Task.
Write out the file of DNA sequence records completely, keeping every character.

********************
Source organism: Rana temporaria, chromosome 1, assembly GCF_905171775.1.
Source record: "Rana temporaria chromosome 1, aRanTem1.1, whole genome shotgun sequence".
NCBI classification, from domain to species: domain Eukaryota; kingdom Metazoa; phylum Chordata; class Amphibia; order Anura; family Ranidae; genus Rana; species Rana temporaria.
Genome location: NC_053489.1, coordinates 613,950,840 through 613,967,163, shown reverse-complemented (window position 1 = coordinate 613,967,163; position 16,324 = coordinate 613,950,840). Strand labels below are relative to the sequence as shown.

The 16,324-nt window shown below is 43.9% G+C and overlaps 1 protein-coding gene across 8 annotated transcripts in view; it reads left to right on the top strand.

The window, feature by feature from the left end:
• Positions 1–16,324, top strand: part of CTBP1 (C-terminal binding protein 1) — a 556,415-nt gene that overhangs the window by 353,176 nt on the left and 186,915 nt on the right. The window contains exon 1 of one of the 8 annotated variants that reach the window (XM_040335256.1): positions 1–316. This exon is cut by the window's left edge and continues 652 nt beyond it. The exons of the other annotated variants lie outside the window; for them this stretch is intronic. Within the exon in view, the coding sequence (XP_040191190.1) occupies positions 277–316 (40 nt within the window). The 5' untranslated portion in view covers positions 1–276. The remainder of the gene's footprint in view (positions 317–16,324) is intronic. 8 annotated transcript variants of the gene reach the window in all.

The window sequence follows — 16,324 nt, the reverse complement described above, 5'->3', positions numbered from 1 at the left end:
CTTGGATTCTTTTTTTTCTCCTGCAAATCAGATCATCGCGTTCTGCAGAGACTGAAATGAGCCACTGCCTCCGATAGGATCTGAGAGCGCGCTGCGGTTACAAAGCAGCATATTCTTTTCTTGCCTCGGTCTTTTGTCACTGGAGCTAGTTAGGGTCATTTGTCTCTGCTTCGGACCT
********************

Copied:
Source organism: Rana temporaria, chromosome 1, assembly GCF_905171775.1.
Source record: "Rana temporaria chromosome 1, aRanTem1.1, whole genome shotgun sequence".
NCBI classification, from domain to species: domain Eukaryota; kingdom Metazoa; phylum Chordata; class Amphibia; order Anura; family Ranidae; genus Rana; species Rana temporaria.
Genome location: NC_053489.1, coordinates 613,950,840 through 613,967,163, shown reverse-complemented (window position 1 = coordinate 613,967,163; position 16,324 = coordinate 613,950,840). Strand labels below are relative to the sequence as shown.

The 16,324-nt window shown below is 43.9% G+C and overlaps 1 protein-coding gene across 8 annotated transcripts in view; it reads left to right on the top strand.

The window, feature by feature from the left end:
• Positions 1–16,324, top strand: part of CTBP1 (C-terminal binding protein 1) — a 556,415-nt gene that overhangs the window by 353,176 nt on the left and 186,915 nt on the right. The window contains exon 1 of one of the 8 annotated variants that reach the window (XM_040335256.1): positions 1–316. This exon is cut by the window's left edge and continues 652 nt beyond it. The exons of the other annotated variants lie outside the window; for them this stretch is intronic. Within the exon in view, the coding sequence (XP_040191190.1) occupies positions 277–316 (40 nt within the window). The 5' untranslated portion in view covers positions 1–276. The remainder of the gene's footprint in view (positions 317–16,324) is intronic. 8 annotated transcript variants of the gene reach the window in all.

The window sequence follows — 16,324 nt, the reverse complement described above, 5'->3', positions numbered from 1 at the left end:
CTTGGATTCTTTTTTTTCTCCTGCAAATCAGATCATCGCGTTCTGCAGAGACTGAAATGAGCCACTGCCTCCGATAGGATCTGAGAGCGCGCTGCGGTTACAAAGCAGCATATTCTTTTCTTGCCTCGGTCTTTTGTCACTGGAGCTAGTTAGGGTCATTTGTCTCTGCTTCGGACCT